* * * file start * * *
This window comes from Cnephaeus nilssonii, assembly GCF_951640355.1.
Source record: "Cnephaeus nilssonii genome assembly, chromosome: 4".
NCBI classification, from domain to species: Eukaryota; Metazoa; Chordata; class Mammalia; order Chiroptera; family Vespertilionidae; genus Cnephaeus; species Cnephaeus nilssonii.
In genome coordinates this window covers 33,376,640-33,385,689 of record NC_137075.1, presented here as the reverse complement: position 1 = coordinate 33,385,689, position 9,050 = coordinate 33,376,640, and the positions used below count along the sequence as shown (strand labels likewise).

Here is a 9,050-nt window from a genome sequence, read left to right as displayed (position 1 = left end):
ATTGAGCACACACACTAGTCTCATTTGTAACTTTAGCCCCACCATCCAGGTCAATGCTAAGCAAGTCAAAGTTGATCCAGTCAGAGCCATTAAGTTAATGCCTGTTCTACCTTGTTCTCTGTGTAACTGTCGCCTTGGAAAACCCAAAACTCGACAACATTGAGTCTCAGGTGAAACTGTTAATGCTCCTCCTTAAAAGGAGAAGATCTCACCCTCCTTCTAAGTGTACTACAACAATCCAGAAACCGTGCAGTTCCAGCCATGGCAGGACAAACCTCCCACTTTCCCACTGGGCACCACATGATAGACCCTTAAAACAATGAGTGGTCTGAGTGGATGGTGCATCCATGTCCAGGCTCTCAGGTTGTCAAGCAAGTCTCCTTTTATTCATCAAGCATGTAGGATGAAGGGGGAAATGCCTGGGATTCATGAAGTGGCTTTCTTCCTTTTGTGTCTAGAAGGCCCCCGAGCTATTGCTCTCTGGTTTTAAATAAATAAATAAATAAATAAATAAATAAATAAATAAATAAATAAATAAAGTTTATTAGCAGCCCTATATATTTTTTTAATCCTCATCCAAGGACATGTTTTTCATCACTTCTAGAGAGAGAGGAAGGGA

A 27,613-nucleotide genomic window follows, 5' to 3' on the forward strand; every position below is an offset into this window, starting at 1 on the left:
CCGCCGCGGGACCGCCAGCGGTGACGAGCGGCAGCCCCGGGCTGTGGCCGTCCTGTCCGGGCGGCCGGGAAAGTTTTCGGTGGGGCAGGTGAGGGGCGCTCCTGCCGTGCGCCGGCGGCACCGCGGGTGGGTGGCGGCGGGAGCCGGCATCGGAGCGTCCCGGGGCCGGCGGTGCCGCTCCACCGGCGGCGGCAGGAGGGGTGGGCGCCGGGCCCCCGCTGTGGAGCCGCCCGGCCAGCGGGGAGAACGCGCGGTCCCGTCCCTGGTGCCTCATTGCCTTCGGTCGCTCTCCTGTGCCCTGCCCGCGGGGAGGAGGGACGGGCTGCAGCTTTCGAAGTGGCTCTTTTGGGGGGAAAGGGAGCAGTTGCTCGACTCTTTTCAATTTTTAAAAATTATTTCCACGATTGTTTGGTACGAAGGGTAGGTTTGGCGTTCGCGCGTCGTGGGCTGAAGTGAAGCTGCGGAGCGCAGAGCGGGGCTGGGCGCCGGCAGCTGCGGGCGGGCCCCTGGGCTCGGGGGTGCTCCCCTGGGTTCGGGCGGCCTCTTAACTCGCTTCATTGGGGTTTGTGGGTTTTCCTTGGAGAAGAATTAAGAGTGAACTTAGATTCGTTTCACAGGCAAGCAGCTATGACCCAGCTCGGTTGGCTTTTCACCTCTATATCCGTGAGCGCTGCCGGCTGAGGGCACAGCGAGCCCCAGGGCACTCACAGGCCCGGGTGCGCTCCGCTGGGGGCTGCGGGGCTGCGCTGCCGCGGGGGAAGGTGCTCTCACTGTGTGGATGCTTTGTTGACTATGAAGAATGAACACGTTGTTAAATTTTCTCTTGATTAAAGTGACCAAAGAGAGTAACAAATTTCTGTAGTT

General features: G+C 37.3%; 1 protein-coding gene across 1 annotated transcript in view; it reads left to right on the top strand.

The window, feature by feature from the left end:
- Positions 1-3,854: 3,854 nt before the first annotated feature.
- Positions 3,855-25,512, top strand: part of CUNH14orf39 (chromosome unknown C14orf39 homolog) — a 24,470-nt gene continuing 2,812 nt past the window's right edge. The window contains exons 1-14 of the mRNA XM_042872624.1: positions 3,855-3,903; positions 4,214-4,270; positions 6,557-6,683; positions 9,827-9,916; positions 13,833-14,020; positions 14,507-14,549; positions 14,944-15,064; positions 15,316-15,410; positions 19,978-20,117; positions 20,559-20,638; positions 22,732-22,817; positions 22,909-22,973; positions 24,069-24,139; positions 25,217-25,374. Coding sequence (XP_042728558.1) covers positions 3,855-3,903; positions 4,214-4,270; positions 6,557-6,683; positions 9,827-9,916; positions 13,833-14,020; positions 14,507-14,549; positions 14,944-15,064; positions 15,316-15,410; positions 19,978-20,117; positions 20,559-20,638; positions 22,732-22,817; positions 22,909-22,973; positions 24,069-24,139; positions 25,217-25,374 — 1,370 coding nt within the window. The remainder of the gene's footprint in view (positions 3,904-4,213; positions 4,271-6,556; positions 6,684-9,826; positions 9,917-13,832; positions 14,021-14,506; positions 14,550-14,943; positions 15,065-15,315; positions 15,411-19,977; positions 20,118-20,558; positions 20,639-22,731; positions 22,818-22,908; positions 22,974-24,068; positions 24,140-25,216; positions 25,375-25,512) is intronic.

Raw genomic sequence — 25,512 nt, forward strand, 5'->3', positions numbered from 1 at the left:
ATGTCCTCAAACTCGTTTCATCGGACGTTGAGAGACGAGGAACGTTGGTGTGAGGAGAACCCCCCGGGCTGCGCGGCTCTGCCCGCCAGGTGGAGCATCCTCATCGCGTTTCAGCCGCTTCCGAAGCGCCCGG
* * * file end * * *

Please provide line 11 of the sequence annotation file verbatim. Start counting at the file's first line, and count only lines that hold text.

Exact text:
- Positions 1-3,854: 3,854 nt before the first annotated feature.